Access to Lot 1305 was through Hawthornden.
When Hawthornden considered the possibility of converting part of their property into a housing estate, it mistakenly included Lot 1305.
When the error was discovered in 1963, the descendants of Loke Yew formed the appellant company, and the trust was transferred to the appellant Lot 1305 for a consideration of RM162,752.80 in 1964.
What weighed heavily with the Special Commissioners was the fact that at the time of the sale of Lot 1305 in 1978, the directors of the appellant and Hawthornden were the same persons.
Hence the inference of the Special Commissioners from these facts was as follows:-
The formation of the appellant (as a limited company) was a more advantageous means of developing the land as a housing estate (and later on, of hoarding it) as it was a limited company and, furthermore, it shared a common board of directors with Hawthornden.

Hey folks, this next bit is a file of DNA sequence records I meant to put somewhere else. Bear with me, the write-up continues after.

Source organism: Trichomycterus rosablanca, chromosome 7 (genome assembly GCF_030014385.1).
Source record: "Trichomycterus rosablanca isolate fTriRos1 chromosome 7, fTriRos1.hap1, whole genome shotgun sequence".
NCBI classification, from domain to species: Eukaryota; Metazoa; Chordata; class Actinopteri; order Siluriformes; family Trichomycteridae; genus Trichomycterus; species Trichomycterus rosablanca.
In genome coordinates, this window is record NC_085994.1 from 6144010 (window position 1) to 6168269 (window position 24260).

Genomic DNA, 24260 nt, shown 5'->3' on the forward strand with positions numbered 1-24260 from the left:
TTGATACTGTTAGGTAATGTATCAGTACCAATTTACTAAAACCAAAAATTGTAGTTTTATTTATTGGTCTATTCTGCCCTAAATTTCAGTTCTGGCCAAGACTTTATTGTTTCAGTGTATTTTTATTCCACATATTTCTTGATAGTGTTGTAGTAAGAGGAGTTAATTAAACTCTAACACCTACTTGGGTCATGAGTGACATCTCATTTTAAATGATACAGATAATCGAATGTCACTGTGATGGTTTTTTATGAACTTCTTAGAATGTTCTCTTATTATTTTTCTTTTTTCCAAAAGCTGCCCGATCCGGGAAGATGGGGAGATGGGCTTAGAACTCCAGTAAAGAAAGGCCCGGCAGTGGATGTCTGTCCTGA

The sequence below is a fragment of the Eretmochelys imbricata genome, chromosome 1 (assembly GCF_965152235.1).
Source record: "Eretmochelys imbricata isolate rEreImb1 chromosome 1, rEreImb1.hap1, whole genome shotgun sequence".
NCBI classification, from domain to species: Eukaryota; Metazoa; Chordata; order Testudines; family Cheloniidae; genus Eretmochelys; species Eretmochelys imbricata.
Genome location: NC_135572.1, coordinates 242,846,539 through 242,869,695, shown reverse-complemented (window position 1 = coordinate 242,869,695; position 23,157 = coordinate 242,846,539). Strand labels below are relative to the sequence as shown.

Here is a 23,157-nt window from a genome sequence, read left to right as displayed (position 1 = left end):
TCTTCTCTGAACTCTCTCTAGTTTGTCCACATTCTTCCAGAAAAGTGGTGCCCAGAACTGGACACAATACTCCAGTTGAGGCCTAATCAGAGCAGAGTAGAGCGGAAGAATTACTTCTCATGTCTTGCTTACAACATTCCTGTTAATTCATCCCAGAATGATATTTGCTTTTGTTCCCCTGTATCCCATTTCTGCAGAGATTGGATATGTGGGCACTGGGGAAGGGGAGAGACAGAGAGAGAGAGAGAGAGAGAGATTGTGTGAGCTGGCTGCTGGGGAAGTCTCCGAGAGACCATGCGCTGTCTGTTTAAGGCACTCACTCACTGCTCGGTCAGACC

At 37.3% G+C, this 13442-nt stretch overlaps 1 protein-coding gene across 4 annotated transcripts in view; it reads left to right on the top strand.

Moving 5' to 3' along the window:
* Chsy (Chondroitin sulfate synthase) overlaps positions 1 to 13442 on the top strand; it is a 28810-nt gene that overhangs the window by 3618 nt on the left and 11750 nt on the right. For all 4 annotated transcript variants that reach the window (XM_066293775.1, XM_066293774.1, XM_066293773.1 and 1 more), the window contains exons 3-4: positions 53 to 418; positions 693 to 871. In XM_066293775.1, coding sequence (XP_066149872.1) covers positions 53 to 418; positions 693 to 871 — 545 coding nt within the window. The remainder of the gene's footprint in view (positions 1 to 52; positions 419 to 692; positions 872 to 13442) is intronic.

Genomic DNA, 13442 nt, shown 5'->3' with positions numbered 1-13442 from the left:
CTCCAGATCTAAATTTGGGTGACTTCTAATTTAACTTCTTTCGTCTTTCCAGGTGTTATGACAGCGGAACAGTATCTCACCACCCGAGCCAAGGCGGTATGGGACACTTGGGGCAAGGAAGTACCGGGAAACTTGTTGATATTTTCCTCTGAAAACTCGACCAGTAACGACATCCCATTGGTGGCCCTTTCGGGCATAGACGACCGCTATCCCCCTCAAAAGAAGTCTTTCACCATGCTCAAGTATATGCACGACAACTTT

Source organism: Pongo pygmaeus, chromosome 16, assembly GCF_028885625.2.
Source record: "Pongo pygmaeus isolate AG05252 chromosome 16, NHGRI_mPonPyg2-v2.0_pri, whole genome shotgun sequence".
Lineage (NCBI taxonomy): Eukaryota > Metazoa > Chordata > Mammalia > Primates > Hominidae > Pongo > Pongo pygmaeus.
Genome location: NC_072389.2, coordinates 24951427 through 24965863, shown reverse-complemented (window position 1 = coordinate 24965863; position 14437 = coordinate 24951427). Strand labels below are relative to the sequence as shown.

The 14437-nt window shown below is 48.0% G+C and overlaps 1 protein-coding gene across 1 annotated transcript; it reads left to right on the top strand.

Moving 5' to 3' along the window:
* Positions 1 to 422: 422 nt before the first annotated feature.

The Special Commissioners found as a fact (erroneously) on p. 26 of the case stated that "the appellant was a wholly owned subsidiary of Hawthornden".
The result was that in determining whether Lot 1305 was an investment or stock-in-trade, the Special Commissioners were greatly influenced by what Hawthornden was thinking and doing, which were wholly imputed to the appellant.
It is trite law that these two companies are separate legal entities.
At the commencement of the hearing, the learned Federal Counsel who appeared for the Collector indicated (quite properly) that he was not supporting the finding of the Special Commissioners that the appellant was connected to or related with Hawthornden.
Shorn off Hawthornden, the primary facts as found by the Special Commissioners are-
The nature of the land, i.e., 19 acres, "crowned by a hill on which stood the ruins of the former Loke Yew family mansion which still remain" adjacent to the Loke Yew family burial ground.
The incorporation of the appellant in November 1963 and the acquisition of the land in February 1964.
The land was the only asset of the appellant, and its subsequent sale in November 1978 was an isolated transaction and, in fact, the only transaction by the appellant.
The appellant was assessed to Real Property Gains Tax which was paid to the respondent.